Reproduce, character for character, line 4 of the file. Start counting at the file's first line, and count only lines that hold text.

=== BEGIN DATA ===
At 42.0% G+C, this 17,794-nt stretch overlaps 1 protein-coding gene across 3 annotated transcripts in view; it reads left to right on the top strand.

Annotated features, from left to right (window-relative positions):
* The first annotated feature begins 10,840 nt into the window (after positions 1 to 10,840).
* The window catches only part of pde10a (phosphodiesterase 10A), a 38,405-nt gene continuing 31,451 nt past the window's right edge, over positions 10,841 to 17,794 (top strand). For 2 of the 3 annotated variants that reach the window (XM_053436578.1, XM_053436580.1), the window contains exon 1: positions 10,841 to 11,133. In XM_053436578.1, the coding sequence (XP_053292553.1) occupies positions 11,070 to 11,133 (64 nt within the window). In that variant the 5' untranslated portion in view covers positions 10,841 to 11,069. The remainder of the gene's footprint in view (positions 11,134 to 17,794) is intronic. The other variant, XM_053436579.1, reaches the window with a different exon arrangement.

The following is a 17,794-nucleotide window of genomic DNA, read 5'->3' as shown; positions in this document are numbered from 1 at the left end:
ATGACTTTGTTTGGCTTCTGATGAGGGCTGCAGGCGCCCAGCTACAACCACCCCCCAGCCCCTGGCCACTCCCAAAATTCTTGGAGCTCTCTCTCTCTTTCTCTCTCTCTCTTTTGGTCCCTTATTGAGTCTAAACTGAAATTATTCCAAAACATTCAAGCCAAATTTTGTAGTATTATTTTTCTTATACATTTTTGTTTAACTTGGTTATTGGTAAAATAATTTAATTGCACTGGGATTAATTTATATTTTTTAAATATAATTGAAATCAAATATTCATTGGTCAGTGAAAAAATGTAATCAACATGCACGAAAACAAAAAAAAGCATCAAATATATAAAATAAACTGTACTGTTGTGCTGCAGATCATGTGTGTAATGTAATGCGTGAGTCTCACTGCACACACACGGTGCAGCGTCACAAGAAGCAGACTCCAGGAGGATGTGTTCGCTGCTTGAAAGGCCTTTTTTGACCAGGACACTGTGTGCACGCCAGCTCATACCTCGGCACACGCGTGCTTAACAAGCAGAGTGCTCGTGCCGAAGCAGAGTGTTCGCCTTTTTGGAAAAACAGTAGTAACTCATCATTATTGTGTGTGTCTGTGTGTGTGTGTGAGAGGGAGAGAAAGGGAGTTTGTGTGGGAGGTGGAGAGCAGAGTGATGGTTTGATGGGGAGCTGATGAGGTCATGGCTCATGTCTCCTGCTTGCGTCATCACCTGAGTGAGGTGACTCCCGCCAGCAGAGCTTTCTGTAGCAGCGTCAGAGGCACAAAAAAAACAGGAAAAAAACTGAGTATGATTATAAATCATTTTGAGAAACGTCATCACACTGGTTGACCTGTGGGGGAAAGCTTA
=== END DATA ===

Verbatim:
* The window catches only part of pde10a (phosphodiesterase 10A), a 38,405-nt gene continuing 31,451 nt past the window's right edge, over positions 10,841 to 17,794 (top strand). For 2 of the 3 annotated variants that reach the window (XM_053436578.1, XM_053436580.1), the window contains exon 1: positions 10,841 to 11,133. In XM_053436578.1, the coding sequence (XP_053292553.1) occupies positions 11,070 to 11,133 (64 nt within the window). In that variant the 5' untranslated portion in view covers positions 10,841 to 11,069. The remainder of the gene's footprint in view (positions 11,134 to 17,794) is intronic. The other variant, XM_053436579.1, reaches the window with a different exon arrangement.